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For a yagi antenna, for transmit, does the waveform traveling away from the driven element towards the reflector get cancelled out by the reflector and then simply disappear ? Or is that cancelled power then 'available' to be added to the power radiated in the opposite direction ?

The reason i ask this question is this.

  1. If power radiated in a direction opposite to the direction of maximum gain is just cancelled out due to the interference between the incident wave and the re-radiated wave from the reflector, then the only advantage good front to back ratio gives is less noise and the ability to reduce the strength of signals from unwanted directions. Then a yagi could just be designed for maximum gain and front to back ratio ignored.
  2. If power radiated in a direction opposite to the direction of maximum gain is cancelled out but then 'added' to the rest of the lobes, then better front to back ratio means more gain in the forward direction because the power not radiated out the back is added to that radiated towards the front.

And the above would also all be true for receive.

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    $\begingroup$ you ask good questions! Only your title is slightly off: The power that is seemingly "lost" is never transmitted, in the sense that it doesn't travel away from the antenna. To ease your sorrows, though I don't have the time to write an answer, conservation of energy works, so the power is never actually lost. $\endgroup$ – Marcus Müller Jan 28 at 9:03
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Total radiated power is approximately the same in a low-loss beam antenna as it is in a dipole. The beaming effect is the result of constructive interference in one direction accompanied by destructive interference in other directions. Constructive interference energy equals destructive interference energy so the total energy remains the same. The energy "lost" to destructive interference, like squeezing a balloon, is added as constructive interference in the beaming direction. That's why a beam has gain over a dipole in the beaming direction. Energy cannot be lost. It can only be redirected or transformed, e.g. to heat. Any antenna with a gain higher than 0 dBi is undergoing constructive/destructive interference.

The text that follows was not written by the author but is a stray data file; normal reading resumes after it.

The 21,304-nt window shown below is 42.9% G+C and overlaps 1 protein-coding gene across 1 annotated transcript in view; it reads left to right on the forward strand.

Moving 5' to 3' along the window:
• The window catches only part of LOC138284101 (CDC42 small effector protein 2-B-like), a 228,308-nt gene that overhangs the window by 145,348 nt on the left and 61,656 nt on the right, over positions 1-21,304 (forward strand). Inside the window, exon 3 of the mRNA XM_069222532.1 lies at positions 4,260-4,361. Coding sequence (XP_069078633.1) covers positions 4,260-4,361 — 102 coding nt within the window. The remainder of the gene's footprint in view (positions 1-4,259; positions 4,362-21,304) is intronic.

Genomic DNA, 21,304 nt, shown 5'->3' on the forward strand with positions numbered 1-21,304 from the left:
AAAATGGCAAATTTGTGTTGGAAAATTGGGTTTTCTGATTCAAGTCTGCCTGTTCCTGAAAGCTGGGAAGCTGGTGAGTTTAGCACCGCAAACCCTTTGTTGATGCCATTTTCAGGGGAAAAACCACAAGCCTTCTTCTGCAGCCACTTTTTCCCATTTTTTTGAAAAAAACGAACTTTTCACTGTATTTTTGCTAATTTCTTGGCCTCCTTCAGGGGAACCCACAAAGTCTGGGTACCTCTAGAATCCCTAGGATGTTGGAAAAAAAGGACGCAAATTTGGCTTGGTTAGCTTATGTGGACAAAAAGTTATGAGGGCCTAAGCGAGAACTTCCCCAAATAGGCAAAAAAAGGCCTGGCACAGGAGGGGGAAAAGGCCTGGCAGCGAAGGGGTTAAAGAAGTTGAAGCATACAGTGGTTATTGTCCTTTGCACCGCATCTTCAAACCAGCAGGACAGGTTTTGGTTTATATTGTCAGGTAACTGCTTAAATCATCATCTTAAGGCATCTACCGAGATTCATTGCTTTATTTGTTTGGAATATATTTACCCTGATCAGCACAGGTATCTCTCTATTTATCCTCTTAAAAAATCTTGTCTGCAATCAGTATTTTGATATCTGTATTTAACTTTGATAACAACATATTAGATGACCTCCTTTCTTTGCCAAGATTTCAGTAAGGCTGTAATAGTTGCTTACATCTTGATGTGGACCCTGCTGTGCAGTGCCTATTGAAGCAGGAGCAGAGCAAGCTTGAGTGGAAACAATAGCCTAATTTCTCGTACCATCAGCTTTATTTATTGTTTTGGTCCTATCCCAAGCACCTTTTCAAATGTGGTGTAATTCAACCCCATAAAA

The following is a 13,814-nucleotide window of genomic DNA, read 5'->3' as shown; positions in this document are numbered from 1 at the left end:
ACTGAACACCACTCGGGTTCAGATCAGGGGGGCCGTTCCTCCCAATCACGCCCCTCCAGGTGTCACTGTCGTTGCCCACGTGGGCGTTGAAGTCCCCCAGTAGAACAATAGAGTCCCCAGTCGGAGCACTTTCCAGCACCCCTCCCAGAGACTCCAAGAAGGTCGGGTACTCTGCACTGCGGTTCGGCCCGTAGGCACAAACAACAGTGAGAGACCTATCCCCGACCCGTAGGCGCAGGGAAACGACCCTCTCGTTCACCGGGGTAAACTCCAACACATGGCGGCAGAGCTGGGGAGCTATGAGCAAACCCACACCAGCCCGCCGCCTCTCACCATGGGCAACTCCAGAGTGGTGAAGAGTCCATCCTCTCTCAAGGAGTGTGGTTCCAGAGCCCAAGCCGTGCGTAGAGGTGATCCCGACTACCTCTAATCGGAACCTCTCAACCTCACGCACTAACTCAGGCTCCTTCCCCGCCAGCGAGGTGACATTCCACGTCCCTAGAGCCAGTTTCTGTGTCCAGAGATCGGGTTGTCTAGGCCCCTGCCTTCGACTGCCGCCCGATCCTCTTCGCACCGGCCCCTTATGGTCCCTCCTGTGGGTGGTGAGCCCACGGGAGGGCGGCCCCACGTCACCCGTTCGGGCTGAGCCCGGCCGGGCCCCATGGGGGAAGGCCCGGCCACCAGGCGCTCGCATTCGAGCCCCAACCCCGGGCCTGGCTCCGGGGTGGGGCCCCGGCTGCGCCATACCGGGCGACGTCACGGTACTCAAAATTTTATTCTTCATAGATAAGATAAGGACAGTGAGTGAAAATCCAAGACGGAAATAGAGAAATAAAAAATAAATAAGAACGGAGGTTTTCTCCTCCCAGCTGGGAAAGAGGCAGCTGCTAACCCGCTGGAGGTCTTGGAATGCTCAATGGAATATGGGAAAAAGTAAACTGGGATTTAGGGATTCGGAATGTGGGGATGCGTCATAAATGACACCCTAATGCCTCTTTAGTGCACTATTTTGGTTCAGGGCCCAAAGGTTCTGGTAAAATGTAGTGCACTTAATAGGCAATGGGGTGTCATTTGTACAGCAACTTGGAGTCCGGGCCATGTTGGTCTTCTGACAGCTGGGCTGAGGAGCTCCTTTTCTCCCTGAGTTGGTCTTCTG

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    $\begingroup$ The "parasitic" reflector is excited by the rearward-traveling wave emitted by the driven element. The amplitude and phase of this excitation depend on the electrical length of the reflector (which determines its impedance at the subject frequency) and the electrical distance between the driven element and reflector. This excitation of the reflector causes a second wave to be emitted, which is intended to destructively interfere with the rearward traveling wave from the driven element and constructively interfere with the forward-traveling wave. $\endgroup$ – Brian K1LI Jan 29 at 20:41

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